That’s what you want to replicate. Start by tackling some small challenges.

Accomplishing the smaller challenges will make you feel good. You’ll want to experience that strong and confident feeling again, so you’ll attempt an even bigger challenge.

Each success will increase your confidence a bit more. Sure, you’re not going to succeed at every new challenge on the first try, but the more you try — the more confident and more productive you’ll become.

Live Your Way into Good Thinking

“You can’t think your way into right action, but you can act your way into right thinking.”
- Bill Wilson, Co-Founder of Alcoholics Anonymous

I’m not saying you should forsake positive self-talk. In fact, I’d suggest using your inner dialogue, in conjunction with your actions — to create a more confident you.

If you’re anything like me, sometimes you just can’t muster enough positive thoughts to thrust yourself from the mire of self-doubt. Sometimes your inner-critic talks too loud, and you simply cannot seem to cut through the noise thats bouncing around in your head.

It feels like there is a traffic jam in your brain, and there’s a semi truck closing in on your bumper.

The only way to feel better about yourself is to break free from the noise.

This is when you need to take positive action. This is precisely when you need to do something good. It works best when you do something to help someone else.

The volunteering we talked about earlier works great in these situations. However, humanitarian efforts aren’t your only way out.

Get up, do something, anything that’s productive will work. It doesn’t have to be something huge. Simple tasks are the best place to start:

  • Walk your dog.
  • Sit down with a pen and paper and prepare a hand-written letter to someone.
  • Send out Thank You cards to everyone who came to your kid’s graduation.
  • Go buy some ingredients and bake brownies for a neighbor.
  • Go get your haircut.
  • Trim your nails.
  • Jog a mile.
  • Walk a mile.
  • Iron clothes.
  • Read a book.
  • Write in a journal.
  • Find an old piece of furniture, sand it down and repaint it.

Do something productive, no matter how small and, you’ll walk away feeling better about yourself, every time.

Expect Acceptance

It’s true — there is no distinct connection between self-confidence and success. Scores of successful people are insecure, and an even greater number of confident people, are not even close to being successful. However, confidence portrayed does tend to increase your chances of acceptance.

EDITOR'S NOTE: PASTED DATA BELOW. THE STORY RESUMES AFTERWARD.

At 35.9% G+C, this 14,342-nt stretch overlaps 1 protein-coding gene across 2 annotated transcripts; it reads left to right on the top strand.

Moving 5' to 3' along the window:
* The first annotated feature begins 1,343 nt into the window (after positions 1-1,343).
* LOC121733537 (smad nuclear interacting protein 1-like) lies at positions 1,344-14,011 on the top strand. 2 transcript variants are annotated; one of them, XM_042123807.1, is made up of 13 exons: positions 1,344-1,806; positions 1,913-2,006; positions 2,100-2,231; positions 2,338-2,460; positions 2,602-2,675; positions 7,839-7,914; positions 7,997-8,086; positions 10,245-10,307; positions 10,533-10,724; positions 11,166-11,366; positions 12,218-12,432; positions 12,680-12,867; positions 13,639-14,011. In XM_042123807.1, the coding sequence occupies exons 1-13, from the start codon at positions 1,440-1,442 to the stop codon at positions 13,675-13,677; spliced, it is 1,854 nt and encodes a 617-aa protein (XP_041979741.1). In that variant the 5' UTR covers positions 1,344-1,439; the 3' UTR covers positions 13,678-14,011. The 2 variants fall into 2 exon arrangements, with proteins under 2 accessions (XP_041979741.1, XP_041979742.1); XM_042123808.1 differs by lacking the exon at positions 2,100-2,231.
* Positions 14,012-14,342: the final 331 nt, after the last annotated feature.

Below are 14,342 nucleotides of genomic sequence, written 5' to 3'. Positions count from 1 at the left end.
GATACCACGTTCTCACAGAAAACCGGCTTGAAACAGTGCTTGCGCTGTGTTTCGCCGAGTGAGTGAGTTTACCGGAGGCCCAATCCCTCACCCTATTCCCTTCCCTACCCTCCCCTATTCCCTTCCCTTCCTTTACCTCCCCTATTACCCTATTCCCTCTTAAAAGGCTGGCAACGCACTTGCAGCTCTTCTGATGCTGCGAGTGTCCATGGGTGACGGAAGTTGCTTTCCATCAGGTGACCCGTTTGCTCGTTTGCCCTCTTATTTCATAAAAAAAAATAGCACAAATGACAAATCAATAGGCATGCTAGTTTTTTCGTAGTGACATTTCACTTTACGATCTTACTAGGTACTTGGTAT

Expect and Give Acceptance to Maintain Esteem, is the title of the second chapter in Debra Benton’s book Executive Charisma, where she explains the benefits of portraying confidence in order to gain acceptance.

In other words: Act the part. Fake it til’ you make it.

Just because you don’t feel 100% confident 100% of the time, doesn’t mean you have to walk around with your face to the ground, like a chump.

Practice being confident by “playing the part”. Try walking and sitting with good posture, looking people in the eye and giving a firm handshake when you meet.

Portraying confidence may increase your chances of being successful and if you are successful — you’ll feel more confident.

Others will see your “confidence” and automatically think you have good reasons to be so sure of yourself. It’s likely they’ll be confident in you too.

Stop Blaming Others

“Ninety-nine percent of all failures come from people who have a habit of making excuses.”
— George Washington Carver

There is one thing that will stunt your self-confidence, more than anything else — being irresponsible.

When instinct drives you to search out a resting place for blame, look within.

We can’t control many of our circumstances. We can’t control the outcomes of our choices. We can’t control how people will view us.

But we can control our choices and our actions.

There is freedom in taking responsibility. Not just in the big things, but in the small ones as well.

Don’t pretend its the GPS’s fault. Maybe you just didn’t follow the directions well.

Don’t blame your overgrown lawn on a broken mower, take responsibility and correct the problem.

Having the humility and courage to admit when you’re wrong, or when you need help is a sign of confidence - and the act will work to strengthen your self-worth even more as you grow.

Conclusion

Building healthy, core-confidence can take time. We become more sure of our abilities as we experience successes. It builds over time, little by little. One small win builds on the next and it continues. This is how confidence is built.

While it cannot be proven that success is a direct result of confidence, self-confidence has been linked to increased performance, happiness, social ease, good health and overall well-being.

In my world, confidence equals productivity. Therefore, I try to build confidence in myself, or in my ability to get the right help — always.

Here’s the deal. Everyone is different, and there is no single formula for success. Try tons of stuff, do more of what works and less of what doesn’t.

Call to Action